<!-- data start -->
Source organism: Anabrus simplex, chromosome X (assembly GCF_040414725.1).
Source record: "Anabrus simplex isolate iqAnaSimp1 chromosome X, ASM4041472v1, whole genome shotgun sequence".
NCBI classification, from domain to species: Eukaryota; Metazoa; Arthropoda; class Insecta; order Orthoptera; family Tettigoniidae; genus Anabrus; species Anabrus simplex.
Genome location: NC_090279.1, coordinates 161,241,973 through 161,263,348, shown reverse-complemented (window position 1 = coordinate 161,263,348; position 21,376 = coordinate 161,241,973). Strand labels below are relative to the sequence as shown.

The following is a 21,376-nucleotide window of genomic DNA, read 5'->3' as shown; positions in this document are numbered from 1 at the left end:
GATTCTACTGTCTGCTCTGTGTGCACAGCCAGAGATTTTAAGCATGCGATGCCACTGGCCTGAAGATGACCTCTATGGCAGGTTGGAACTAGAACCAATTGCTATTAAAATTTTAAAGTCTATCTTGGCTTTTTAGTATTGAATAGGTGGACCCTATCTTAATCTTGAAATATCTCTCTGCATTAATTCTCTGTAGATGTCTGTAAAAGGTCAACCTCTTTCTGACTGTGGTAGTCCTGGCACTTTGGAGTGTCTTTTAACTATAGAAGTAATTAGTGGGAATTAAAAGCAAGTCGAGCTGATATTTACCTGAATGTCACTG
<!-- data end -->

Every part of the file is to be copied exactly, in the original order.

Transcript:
Source organism: Anabrus simplex, chromosome X (assembly GCF_040414725.1).
Source record: "Anabrus simplex isolate iqAnaSimp1 chromosome X, ASM4041472v1, whole genome shotgun sequence".
NCBI classification, from domain to species: Eukaryota; Metazoa; Arthropoda; class Insecta; order Orthoptera; family Tettigoniidae; genus Anabrus; species Anabrus simplex.
Genome location: NC_090279.1, coordinates 161,241,973 through 161,263,348, shown reverse-complemented (window position 1 = coordinate 161,263,348; position 21,376 = coordinate 161,241,973). Strand labels below are relative to the sequence as shown.

The following is a 21,376-nucleotide window of genomic DNA, read 5'->3' as shown; positions in this document are numbered from 1 at the left end:
GATTCTACTGTCTGCTCTGTGTGCACAGCCAGAGATTTTAAGCATGCGATGCCACTGGCCTGAAGATGACCTCTATGGCAGGTTGGAACTAGAACCAATTGCTATTAAAATTTTAAAGTCTATCTTGGCTTTTTAGTATTGAATAGGTGGACCCTATCTTAATCTTGAAATATCTCTCTGCATTAATTCTCTGTAGATGTCTGTAAAAGGTCAACCTCTTTCTGACTGTGGTAGTCCTGGCACTTTGGAGTGTCTTTTAACTATAGAAGTAATTAGTGGGAATTAAAAGCAAGTCGAGCTGATATTTACCTGAATGTCACTG